Exercise—Exercising releases endorphins, making us healthier and happier over all. Exercise often leads to experiencing flow. It makes us healthier, which also adds to contentment, and it can be fun—at least, I’m trying to convince myself.

Sleep—Everyone knows that lack of sleep makes you irritable and unhealthy, but getting enough rest makes you mentally healthier. Some psychologists believe that dreaming is necessary to sanity, but it is commonly known that a lack of sleep can cause depression, weight gain, emotional instability, and an inability to think clearly. Having enough sleep is important to maintain health and happiness. I could definitely use more sleep.

Don’t work too much–This is the hardest thing for most of us, I think. I know I work almost all the time–days, nights, weekends. There have been numerous studies that show countries whose people work 30 hours or less per week, have the most happy citizens, or Gross National Happiness. According to the latest studies, Japan is now the least happiest country due to overwork. They are literally working themselves to death (Happy). I’m sure Americans are not far behind. If you think about it, this one issue can affect all the rest. If we are busy working, trying to pay to keep up a lifestyle that will never make us happy, then we don’t have time for community, volunteering, exercise, sleep, relationships, etc. We won’t have time to do the things that will actually make us happy. But we have to work 40 hours just to survive. For many of us, our jobs require unpaid hours at home just to keep up. It’s a conundrum.

Realize that everything and everyone is connected—Whether we believe we are connected transcendentally, spiritually, or just through energy and commonality as Einstein realized, we affect each other and everything around us (I Am). When we war with each other, hate, steal, treat animals with cruelty, destroy our environment, we are doing this to ourselves. The same is true when we do good. If we realize this connection, we are less likely to harm each other. This makes everyone happier.

Don’t believe in artificial constructs—like the economy, success, and competition. I mean really, what is the “economy?” It’s something we created that seems to enslave most people and elevates a few. Money, the stock market–it only exists because we made it important for survival. It is completely artificial in itself. Success is defined by marketing companies, television and movies, corporations, and school boards. And competition? Isn’t it natural? Doesn’t it provide motivation? Make us feel happy when we win? Not really. Don’t buy into the idea that these constructs are natural and good, and that these are the things we should be most concerned with. People who do, often live with regret and waste most of their lives. Sure, we have to live in the world in which we were born, we have to survive in this system, but we don’t have to buy into the idea that these are the primary areas in which to strive. These things never lead to happiness.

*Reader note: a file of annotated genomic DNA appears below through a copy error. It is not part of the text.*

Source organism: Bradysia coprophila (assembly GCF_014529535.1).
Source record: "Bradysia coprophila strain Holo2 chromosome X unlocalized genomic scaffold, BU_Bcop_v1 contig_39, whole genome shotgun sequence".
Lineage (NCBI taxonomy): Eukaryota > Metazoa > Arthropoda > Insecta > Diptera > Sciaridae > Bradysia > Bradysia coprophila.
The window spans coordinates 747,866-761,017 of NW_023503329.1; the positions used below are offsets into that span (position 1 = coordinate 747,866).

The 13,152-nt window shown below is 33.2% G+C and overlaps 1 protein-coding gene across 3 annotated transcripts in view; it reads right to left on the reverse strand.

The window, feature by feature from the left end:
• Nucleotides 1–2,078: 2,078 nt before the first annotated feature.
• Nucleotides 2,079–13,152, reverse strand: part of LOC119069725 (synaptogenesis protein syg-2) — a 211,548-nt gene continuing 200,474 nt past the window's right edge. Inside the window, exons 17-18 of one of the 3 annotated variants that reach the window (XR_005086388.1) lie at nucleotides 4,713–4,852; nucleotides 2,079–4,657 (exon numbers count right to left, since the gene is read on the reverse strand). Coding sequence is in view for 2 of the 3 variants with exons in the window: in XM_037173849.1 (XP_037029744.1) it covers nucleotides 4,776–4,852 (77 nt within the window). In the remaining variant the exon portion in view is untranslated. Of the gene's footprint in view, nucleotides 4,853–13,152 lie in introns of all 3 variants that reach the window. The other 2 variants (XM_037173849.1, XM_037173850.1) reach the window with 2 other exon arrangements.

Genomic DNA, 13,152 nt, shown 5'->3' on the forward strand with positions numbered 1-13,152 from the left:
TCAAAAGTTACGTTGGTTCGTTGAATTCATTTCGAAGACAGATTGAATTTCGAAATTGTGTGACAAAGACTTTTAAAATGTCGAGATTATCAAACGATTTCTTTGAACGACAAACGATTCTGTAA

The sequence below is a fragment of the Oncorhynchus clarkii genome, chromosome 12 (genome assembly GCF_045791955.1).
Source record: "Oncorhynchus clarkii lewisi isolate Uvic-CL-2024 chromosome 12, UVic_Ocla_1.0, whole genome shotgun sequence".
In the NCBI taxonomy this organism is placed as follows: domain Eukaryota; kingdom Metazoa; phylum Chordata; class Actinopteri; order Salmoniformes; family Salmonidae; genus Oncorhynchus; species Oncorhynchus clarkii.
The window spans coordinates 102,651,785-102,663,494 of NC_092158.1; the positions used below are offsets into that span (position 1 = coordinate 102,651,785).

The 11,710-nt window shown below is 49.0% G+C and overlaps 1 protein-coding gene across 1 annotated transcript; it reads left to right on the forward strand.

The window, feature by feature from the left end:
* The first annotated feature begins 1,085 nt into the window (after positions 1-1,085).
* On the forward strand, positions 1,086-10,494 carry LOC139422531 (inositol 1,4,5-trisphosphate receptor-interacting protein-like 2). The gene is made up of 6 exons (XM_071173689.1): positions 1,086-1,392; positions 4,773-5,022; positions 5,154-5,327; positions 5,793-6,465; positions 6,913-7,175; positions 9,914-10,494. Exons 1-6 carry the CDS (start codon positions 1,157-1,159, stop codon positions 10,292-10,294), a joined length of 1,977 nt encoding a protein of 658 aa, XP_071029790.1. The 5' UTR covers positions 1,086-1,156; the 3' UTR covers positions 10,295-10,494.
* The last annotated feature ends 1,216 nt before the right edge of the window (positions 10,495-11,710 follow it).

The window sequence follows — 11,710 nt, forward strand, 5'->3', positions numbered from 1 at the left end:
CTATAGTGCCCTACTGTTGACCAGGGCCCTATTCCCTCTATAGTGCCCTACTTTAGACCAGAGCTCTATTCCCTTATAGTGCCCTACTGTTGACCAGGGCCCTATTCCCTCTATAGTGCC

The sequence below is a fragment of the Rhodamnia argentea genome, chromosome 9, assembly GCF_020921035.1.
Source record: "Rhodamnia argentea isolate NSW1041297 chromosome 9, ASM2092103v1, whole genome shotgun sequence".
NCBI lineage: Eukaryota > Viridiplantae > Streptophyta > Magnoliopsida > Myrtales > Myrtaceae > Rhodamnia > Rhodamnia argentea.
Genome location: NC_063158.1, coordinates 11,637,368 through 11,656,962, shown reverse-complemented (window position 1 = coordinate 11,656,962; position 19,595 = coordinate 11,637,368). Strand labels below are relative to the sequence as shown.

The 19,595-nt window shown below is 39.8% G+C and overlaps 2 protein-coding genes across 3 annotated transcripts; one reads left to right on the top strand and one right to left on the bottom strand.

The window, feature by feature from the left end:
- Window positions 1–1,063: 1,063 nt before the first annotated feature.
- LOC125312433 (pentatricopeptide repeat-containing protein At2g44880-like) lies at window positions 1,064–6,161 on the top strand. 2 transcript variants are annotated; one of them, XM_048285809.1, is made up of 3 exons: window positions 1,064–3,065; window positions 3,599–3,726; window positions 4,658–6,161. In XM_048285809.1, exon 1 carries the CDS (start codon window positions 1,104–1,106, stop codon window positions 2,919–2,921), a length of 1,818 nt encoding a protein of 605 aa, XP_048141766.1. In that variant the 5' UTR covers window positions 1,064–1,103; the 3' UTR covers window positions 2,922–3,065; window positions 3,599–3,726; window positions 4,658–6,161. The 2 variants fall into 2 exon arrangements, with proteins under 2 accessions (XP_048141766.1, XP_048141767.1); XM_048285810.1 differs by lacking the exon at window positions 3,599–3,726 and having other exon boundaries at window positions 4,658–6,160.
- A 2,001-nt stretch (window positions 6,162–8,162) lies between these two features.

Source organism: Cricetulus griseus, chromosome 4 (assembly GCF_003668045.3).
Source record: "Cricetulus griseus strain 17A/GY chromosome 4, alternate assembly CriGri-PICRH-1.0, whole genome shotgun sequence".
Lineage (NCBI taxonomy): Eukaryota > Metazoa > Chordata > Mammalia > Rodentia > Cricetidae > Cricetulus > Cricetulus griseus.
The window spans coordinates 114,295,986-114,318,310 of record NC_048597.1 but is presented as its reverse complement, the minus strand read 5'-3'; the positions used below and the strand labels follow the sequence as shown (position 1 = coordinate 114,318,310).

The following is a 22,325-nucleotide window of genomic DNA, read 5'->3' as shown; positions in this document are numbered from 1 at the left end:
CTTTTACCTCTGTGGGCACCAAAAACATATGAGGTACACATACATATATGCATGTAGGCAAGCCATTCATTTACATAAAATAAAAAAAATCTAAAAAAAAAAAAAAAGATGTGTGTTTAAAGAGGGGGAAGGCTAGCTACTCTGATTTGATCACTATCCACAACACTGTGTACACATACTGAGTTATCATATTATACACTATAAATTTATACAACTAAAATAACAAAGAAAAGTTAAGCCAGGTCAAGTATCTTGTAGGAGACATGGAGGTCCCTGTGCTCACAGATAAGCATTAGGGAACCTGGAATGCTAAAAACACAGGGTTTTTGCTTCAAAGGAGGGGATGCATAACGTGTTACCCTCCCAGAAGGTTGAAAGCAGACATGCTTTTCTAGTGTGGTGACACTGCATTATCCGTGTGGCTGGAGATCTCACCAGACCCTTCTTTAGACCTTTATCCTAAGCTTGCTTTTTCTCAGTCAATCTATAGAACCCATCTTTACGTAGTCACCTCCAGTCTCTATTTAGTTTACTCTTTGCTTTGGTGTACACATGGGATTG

Don’t compete—Human beings are always better off sharing, cooperating, and quite often, compromising. It makes us happier, so why are we so competitive? Our personal selfishness is always reinforced in our culture, as is standing out, being number one, and crushing the competition. But competition leads to stress and disappointment most of the time. It always leaves someone feeling bad.

But standing out—or better put, feeling special, is usually pleasant. Well, the best way to feel special is to be loved, and competition is not good for loving relationships. According to Thom Hartmann, author of The Last Hours of Ancient Sunlight, in Aboriginal and indigenous cultures, cooperation is given a much higher value than competition and “competition beyond certain boundaries is considered mental illness” (I Am). He studies cultures and animals to determine what is natural to us and what is a societal construct. He asks if democracies or hierarchies are more natural. He found that not only do animals rely on cooperation to survive, nature never takes more than it needs, or it dies off, as Darwin also realized. I think there is certainly a lesson for us in this. Even Darwin talked more about love and cooperation among mammals than “survival of the fittest.” Often the fittest is the one who will cooperate. Darwin also said that sympathy is one of the strongest impulses of humans (I Am).